Notre Dame’s Everett Golson still has much to grasp to play QB
BY MARK LAZERUS email@example.com September 11, 2012 11:40PM
Notre Dame quarterback Everett Golson isn’t immune to another benching by Brian Kelly. | AP
Updated: October 14, 2012 1:47PM
SOUTH BEND, Ind. — Anyone who saw Notre Dame’s Everett Golson sidestep two Purdue pass rushers and zip a 30-yard strike to Troy Niklas, or race out of the pocket and launch himself at the end zone pylon for a touchdown, knows that Golson has elite physical skills.
So, yes, Brian Kelly knows Golson can play quarterback. But that doesn’t mean the redshirt freshman has “quarterbacking” down.
That’s why he doesn’t have the job entirely nailed down, either.
“We saw his athletic ability, his escapability. We saw the incredibly athletic move, coming out of the pocket to score a touchdown,” Kelly said. “So physically, we’re pleased with where he’s at, and he’s living up to what we thought he could do. But we’ve got a lot to do with the mental part of the game, the quarterbacking, the fundamentals — all the things that go along with it.”
That means getting the plays in from the sideline in a speedy manner, something with which Golson has struggled since the spring. That means telling his teammates the play and getting them set in a timely fashion, something with which Golson occasionally had trouble in the din of Notre Dame Stadium against Purdue. That means calling out coverages and protections, something with which Golson has been getting help from linemen Braxton Cave and Zack Martin.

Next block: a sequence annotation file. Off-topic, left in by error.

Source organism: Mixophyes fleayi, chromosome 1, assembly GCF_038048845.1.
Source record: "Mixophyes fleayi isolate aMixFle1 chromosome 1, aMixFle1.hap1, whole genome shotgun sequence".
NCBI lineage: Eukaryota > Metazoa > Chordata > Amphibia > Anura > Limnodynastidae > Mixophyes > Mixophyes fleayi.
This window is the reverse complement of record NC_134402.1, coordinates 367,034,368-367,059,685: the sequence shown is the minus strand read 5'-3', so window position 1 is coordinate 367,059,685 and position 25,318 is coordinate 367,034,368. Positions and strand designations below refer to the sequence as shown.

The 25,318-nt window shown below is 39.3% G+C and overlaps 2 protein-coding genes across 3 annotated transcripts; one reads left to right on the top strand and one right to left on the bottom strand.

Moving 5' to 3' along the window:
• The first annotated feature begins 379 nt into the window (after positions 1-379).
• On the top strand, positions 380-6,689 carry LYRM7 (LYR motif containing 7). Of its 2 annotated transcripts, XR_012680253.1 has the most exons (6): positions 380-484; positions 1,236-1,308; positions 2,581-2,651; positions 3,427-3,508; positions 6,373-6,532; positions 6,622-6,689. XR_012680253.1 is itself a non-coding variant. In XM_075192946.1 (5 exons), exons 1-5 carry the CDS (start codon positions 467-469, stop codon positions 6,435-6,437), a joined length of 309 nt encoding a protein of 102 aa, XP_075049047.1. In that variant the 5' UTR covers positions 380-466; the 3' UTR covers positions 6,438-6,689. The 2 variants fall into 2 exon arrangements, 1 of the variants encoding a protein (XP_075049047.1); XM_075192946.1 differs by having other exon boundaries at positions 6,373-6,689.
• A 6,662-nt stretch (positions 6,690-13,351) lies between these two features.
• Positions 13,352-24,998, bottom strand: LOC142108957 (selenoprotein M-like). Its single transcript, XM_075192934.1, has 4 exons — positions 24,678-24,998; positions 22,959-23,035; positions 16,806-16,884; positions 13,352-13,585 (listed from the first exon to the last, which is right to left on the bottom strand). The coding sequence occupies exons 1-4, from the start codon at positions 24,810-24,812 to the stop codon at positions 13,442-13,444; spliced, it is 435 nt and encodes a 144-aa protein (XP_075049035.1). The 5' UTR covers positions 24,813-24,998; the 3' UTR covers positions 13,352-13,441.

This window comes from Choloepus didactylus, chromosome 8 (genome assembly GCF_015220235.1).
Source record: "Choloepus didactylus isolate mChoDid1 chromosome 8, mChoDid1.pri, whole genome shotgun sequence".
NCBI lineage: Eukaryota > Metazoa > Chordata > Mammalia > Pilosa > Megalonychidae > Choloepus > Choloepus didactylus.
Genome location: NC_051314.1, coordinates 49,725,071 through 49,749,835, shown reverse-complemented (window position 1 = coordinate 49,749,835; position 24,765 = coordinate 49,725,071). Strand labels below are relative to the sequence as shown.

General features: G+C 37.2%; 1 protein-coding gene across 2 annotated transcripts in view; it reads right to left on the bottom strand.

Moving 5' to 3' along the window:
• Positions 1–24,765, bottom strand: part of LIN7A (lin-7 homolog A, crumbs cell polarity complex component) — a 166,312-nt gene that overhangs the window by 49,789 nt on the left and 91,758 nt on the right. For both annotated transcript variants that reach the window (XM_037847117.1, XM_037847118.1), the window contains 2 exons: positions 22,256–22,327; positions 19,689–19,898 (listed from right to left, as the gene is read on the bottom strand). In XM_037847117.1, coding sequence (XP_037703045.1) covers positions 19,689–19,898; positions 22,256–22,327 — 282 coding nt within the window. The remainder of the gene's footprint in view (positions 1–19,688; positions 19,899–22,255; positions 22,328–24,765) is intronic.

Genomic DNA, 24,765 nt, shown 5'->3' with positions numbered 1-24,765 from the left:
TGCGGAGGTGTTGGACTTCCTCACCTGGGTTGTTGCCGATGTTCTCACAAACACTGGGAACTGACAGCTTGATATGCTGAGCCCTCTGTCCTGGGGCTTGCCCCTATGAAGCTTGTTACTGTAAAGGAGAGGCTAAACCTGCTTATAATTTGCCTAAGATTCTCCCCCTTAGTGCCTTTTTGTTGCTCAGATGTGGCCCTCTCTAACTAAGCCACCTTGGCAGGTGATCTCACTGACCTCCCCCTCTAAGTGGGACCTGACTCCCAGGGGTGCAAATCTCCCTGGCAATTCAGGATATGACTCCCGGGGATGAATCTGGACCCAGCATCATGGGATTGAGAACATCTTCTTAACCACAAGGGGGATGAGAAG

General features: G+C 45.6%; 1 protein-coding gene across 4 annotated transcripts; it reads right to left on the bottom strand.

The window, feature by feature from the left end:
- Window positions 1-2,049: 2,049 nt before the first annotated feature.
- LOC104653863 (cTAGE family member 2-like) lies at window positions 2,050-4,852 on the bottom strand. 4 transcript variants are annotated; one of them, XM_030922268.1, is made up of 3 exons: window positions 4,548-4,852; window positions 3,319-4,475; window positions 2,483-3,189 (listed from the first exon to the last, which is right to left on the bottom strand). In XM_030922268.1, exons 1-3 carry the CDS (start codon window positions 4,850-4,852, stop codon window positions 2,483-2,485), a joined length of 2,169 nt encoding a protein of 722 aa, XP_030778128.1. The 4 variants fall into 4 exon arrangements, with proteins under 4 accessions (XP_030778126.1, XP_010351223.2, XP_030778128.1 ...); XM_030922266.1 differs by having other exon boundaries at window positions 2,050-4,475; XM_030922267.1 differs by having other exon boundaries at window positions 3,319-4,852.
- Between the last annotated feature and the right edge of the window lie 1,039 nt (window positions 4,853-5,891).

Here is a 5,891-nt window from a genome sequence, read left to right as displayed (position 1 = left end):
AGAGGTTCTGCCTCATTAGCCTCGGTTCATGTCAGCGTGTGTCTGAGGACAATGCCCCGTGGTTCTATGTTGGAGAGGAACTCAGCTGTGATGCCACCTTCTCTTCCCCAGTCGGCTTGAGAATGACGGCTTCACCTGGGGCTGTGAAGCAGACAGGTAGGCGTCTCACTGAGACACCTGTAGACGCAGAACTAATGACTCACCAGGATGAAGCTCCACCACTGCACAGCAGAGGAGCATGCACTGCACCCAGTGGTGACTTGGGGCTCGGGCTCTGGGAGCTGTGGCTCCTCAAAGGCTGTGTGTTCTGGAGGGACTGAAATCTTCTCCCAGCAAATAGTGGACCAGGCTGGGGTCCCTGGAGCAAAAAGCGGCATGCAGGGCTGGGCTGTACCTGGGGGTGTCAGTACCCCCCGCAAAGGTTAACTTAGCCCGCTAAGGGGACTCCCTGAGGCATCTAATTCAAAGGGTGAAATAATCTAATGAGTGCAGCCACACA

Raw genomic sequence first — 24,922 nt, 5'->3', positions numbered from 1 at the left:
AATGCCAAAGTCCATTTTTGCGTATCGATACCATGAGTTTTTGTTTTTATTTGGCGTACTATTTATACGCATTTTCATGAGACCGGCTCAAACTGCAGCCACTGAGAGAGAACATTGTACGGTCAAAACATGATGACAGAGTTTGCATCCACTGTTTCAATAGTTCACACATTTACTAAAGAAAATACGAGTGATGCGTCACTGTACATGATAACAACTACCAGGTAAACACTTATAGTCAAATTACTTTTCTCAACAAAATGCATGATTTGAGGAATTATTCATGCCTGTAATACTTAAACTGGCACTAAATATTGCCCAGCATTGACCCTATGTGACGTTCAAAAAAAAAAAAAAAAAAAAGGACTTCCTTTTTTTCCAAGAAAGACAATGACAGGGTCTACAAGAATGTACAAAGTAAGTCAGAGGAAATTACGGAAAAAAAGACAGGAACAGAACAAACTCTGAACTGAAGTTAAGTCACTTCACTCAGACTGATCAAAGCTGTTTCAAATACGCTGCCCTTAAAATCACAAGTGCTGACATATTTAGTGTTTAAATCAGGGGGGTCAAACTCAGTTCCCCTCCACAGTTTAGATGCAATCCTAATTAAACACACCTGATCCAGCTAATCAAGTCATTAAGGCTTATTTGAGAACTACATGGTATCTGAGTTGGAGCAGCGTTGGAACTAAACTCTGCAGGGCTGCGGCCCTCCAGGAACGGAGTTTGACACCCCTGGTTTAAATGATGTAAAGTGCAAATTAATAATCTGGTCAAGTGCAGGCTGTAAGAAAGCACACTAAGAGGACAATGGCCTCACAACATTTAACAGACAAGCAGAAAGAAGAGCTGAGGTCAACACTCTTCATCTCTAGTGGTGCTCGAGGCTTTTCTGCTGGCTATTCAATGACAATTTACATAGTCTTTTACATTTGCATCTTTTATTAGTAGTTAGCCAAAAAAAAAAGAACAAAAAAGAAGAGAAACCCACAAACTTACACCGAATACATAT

Kelly calls it “housekeeping.”
An extra few seconds here or there might not seem like much midway through the second quarter. But in the two-minute offense, every second is precious. Kelly said Tuesday that was one big reason he benched Golson for veteran Tommy Rees for what proved to be the game-winning drive against the Boilermakers.
It’s also why he hasn’t ruled out doing it again Saturday at No. 10 Michigan Sate, or in any other game, until Golson proves he can not just make plays, but run the offense.
“He’s a work in progress,” Kelly said. “He’s somebody that’s had two starts, and he was on the scout team at this time last year. He continues to get better.”
Golson has been shielded from the media since the Purdue game, so it’s anybody’s guess how he handled the benching. But Kelly said the postgame film session opened his young quarterback’s eyes.
“He’s seeing it for the first time,” Kelly said. “He’s looking at it going, ‘Wow, it took me seven seconds to actually get up there. Maybe I need to speed up my housekeeping.’ ”
It doesn’t get any easier for Golson. He’ll play in his first true road game when the No. 20 Irish visit Spartan Stadium. Kelly will use all the usual tricks this week, including piping in crowd noise at practice, to prepare Golson for the ruckus. In fact, Kelly thinks the crowd noise might help Golson because it will force the Irish to simplify their sideline communication.
In the meantime, Kelly said he has three more days of practice to continue turning Golson into a savvy quarterback. He also said that’s easier than having to take a savvy quarterback and turn him into an elite athlete.
“When you look at the film and you see him, you go, ‘Wow.’ Physically, he does some really good things,” Kelly said. “We just need to make sure he’s taking that next step.”